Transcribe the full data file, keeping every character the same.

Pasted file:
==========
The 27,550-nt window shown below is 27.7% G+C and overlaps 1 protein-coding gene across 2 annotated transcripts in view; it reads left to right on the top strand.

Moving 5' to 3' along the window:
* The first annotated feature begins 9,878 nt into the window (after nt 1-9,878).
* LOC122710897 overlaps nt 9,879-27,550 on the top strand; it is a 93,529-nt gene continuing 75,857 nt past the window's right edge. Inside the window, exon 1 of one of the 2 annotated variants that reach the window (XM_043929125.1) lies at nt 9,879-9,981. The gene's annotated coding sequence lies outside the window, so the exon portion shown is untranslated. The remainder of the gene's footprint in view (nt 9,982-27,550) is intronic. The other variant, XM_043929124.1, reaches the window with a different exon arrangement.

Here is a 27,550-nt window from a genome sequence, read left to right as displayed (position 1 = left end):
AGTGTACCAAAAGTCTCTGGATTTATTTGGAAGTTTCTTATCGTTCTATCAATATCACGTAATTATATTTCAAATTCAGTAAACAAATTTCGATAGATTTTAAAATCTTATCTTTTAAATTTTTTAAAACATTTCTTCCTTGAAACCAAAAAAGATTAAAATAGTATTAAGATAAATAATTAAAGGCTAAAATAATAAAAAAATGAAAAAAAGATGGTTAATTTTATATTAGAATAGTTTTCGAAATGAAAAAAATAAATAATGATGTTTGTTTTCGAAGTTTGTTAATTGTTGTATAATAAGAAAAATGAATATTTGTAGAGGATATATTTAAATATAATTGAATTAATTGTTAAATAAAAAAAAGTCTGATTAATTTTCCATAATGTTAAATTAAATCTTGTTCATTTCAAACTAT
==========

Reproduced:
The 27,550-nt window shown below is 27.7% G+C and overlaps 1 protein-coding gene across 2 annotated transcripts in view; it reads left to right on the top strand.

Moving 5' to 3' along the window:
* The first annotated feature begins 9,878 nt into the window (after nt 1-9,878).
* LOC122710897 overlaps nt 9,879-27,550 on the top strand; it is a 93,529-nt gene continuing 75,857 nt past the window's right edge. Inside the window, exon 1 of one of the 2 annotated variants that reach the window (XM_043929125.1) lies at nt 9,879-9,981. The gene's annotated coding sequence lies outside the window, so the exon portion shown is untranslated. The remainder of the gene's footprint in view (nt 9,982-27,550) is intronic. The other variant, XM_043929124.1, reaches the window with a different exon arrangement.

Here is a 27,550-nt window from a genome sequence, read left to right as displayed (position 1 = left end):
AGTGTACCAAAAGTCTCTGGATTTATTTGGAAGTTTCTTATCGTTCTATCAATATCACGTAATTATATTTCAAATTCAGTAAACAAATTTCGATAGATTTTAAAATCTTATCTTTTAAATTTTTTAAAACATTTCTTCCTTGAAACCAAAAAAGATTAAAATAGTATTAAGATAAATAATTAAAGGCTAAAATAATAAAAAAATGAAAAAAAGATGGTTAATTTTATATTAGAATAGTTTTCGAAATGAAAAAAATAAATAATGATGTTTGTTTTCGAAGTTTGTTAATTGTTGTATAATAAGAAAAATGAATATTTGTAGAGGATATATTTAAATATAATTGAATTAATTGTTAAATAAAAAAAAGTCTGATTAATTTTCCATAATGTTAAATTAAATCTTGTTCATTTCAAACTAT